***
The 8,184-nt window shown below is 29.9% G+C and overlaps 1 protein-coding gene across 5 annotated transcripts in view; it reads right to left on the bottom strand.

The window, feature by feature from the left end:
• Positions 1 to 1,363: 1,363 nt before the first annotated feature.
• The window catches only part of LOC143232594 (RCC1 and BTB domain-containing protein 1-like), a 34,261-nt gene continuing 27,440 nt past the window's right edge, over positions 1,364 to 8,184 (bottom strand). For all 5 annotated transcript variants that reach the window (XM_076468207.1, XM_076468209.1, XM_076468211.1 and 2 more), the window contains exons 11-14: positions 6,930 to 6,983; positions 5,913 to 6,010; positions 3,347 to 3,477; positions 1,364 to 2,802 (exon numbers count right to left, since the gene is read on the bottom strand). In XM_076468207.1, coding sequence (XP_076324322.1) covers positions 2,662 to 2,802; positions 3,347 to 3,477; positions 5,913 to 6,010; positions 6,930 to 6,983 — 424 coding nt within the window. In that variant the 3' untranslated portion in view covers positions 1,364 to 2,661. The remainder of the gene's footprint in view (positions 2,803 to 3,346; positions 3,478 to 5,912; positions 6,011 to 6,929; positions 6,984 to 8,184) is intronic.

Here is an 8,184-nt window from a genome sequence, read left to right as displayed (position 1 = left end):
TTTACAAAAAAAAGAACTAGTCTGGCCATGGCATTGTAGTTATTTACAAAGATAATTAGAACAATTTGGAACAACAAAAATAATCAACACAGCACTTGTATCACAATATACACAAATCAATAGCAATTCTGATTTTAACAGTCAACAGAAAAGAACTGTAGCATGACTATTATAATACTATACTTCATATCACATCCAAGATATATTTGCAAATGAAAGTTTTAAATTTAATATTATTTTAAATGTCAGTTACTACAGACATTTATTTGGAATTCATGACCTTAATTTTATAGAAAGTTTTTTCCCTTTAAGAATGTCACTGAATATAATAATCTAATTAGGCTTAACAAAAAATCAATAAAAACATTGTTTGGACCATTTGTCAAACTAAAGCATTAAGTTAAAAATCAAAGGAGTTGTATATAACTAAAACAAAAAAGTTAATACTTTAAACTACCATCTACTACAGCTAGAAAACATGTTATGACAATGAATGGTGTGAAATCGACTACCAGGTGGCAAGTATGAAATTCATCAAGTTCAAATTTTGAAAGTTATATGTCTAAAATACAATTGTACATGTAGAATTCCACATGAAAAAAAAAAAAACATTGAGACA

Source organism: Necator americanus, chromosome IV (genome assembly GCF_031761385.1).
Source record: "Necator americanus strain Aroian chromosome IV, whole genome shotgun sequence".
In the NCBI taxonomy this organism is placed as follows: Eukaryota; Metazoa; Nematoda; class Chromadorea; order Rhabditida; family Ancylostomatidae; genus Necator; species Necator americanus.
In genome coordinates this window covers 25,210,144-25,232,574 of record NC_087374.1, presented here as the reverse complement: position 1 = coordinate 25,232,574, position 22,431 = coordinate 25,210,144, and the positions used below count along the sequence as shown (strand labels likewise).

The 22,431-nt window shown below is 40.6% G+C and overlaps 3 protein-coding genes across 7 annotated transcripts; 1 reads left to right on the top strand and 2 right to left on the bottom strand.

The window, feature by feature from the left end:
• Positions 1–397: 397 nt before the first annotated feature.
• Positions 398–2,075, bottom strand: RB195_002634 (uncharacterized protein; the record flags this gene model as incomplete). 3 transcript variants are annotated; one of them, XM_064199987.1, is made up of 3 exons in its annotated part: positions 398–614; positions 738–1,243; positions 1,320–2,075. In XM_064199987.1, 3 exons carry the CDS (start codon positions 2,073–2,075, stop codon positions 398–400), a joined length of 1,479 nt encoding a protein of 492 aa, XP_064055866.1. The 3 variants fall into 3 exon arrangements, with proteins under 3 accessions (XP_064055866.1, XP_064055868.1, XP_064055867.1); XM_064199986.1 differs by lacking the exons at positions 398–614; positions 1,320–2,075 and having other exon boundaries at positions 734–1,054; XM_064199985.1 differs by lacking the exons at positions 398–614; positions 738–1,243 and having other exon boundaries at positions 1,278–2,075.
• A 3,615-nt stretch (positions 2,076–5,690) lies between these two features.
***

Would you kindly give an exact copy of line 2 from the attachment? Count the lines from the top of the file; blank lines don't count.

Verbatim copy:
The window, feature by feature from the left end: